Tips for Acclimatization on High Altitude Treks
Acclimatization

Preparing for that High Altitude Trek?? Treks above 3000 meters need additional preparation to ensure that you enjoy your time on the Mountain!? Proper Acclimatization is key!

Rules of proper Acclimatization

Acclimatization?is the process in which an individual body?copes up and?adjusts to the?change in its environment. The various factors of the environment change may be cold, heat, altitude from sea level, atmospheric pressure, etc. It allows the body?to remain normal and maintain performance across a range of environmental conditions.? We need to acclimatize well to complete a high altitude trek and if this can be done naturally, your body can adapt well.

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How Does Human Body Acclimatize To High Altitude ?

With increase in altitude, the atmospheric pressure decreases which gives more space to the air molecules and the oxygen molecules goes far apart from each other. This results is low oxygen molecule per breath. Our body detects that and responds by increasing the?breathing?rate ( hypoxia) We call it breathlessness in laymen terms. We try to breathe more to consume more air. The process of breathing more reduces the concentration of Carbondioxide in our blood, which results in?increasing the pH of our blood, thus?making our blood alkaline and our body urinates more to re-acidify the blood by excreting bicarbonates. ( Diamox enhances this process which is why it is given to patients with kidney problems )

But, as the body increases the Hemoglobin count in our blood which are the oxygen carriers to hold?more oxygen molecules in our?blood. This process thickens our blood and hence our heart now need to pump thicker blood to the extreme organs, which further results in increased blood pressure. So a slight increased blood pressure and pulse rate in the high altitude is normal. Acclimatization is a process which takes time depending on the individual body.


3 rules of Acclimatization

Acclimatization has 3 simple rules:

  • Climb High Sleep Low
  • Slow Ascend,?Do Not Over Exert
  • Hydrate Hydrate and Hydrate

 


Best Ways to Acclimatize Naturally

  • walk slow on approach days, even if you can walk faster. That allows your body the time required to adjust to the new extreme environment.

 

  • bring a well hydrated body to the mountains. Start hydrating your body well before leaving your home, may be 2 – 3 days before you leave. A fit person always stays?hydrated.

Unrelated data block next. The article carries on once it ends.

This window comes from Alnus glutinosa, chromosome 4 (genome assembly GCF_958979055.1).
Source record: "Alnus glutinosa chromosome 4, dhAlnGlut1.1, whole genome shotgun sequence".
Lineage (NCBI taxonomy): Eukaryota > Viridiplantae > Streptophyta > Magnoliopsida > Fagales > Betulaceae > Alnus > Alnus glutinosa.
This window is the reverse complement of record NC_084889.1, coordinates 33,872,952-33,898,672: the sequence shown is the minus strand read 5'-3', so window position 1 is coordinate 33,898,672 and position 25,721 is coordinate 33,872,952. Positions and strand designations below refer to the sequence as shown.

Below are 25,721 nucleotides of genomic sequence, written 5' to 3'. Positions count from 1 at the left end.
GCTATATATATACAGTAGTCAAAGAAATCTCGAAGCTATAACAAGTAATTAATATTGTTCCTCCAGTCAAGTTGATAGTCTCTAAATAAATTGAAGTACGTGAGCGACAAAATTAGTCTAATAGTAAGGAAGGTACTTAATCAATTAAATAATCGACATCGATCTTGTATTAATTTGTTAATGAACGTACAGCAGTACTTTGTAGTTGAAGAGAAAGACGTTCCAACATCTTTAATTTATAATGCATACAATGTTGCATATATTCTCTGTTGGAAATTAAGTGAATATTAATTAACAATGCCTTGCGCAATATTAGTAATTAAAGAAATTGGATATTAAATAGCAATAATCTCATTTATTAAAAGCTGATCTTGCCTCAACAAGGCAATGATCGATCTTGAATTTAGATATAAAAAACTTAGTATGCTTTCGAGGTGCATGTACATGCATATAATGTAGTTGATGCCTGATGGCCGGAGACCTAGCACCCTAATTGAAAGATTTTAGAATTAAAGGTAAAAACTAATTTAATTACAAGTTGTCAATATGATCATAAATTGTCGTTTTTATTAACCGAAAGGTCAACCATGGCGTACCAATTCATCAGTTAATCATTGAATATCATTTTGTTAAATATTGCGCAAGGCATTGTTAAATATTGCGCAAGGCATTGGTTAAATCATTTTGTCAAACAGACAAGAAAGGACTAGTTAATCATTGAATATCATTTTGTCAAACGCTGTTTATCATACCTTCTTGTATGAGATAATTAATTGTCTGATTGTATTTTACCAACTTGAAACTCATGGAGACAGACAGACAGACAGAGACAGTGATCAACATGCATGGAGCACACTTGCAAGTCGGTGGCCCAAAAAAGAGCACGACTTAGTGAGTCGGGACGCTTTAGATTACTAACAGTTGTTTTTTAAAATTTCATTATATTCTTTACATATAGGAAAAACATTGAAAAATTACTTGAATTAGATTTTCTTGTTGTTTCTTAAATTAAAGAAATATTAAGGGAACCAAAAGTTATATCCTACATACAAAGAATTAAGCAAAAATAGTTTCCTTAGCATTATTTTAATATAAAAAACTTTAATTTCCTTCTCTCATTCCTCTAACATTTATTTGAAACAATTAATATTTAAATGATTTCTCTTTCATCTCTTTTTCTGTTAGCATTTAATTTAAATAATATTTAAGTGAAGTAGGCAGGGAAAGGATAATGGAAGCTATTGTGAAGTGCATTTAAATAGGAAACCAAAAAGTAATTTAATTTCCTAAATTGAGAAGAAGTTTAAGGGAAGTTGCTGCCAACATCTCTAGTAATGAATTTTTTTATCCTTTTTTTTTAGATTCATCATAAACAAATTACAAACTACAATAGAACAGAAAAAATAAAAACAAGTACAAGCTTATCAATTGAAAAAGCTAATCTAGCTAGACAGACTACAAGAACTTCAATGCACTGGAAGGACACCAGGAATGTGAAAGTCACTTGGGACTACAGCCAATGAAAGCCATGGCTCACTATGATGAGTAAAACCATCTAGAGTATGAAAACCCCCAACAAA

• do not consume high concentrated?alcohol drinks 2 – 3 days before heading to the mountains, also while on treks, refrain from drinking hard drinks. Too much coffee isn’t good either. Water, and other re-hydrating drinks?are the best.

 

  • do not cover yourself fully. Lets your sense organs sense the actual conditions outside and send correct messages to your brain to work it out for you. Allow your skin to feel the cold. Your ears are pressure and cold sensors. Keep that open while gaining altitude,?unless there is a cold blizzard blowing.

 

  • Get proper sleep. Its the most important thing. Its when your body recovers and prepares for the next day/ altitude. If there is anything that is disturbing your sleep, resolve that or bring that to immediate notice to your team mates and team leader.

 

  • Ensure proper blood circulation, whic helps adapting to environmental change. Enhance blood circulation by taking hot garlic soups, raw?garlic, remaining active, but not by exerting too?much.

 

  • After reaching campsite, ease?out a bit. Do not get into your tents and sleeping bags immediately. Have a light time. Explore the place. Go for acclimatization walks. If you have not followed “climb high sleep low” during the day’s trek, do that now. Climb a bit higher which will be complimented with better views of the surrounding. If you are feeling dizzy, or exhausted, take rest and let everyone know of your discomfort or lack of energy in putting that extra effort.

 

  • Eat light but full. Consume less spicy foods and foods which are easy to digest.

Check our other blog of training for a high altitude trek.? Also check our training plans on general fitness and preparation.? Enjoy the mountains!

 

About Author

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Patrick
have been doing outdoor activities solo since my early adulthood. Usually when I get involved in a hobby or sport, I don?t let go until I achieve a high level and understanding of the sport. I got my scuba instructors in 2001. In 2006 I took up Kite surfing and am one level away from instructor on kite surfing. I have been doing trips into the wild, the off the beaten path trips for most of my life. I learned to repel and climb at a young age and have always enjoyed camping and backpacking. Over the 6+ years, I have gotten really involved in alpine style mountaineering. With certifications in mountaineering, and instructor certifications in lead climbing, and repelling (abseiling), I enjoy sharing or knowledge and teaching to those who have a passion for outdoors. Now I am working on completing the outdoor wilderness leadership program. People have always heard of my trips, and spoke with envy that they wanted to try such things but didn?t know how. This has inspired me to move to open this company. The Wildfire Expedition Company or ?Wildfire Expeditions?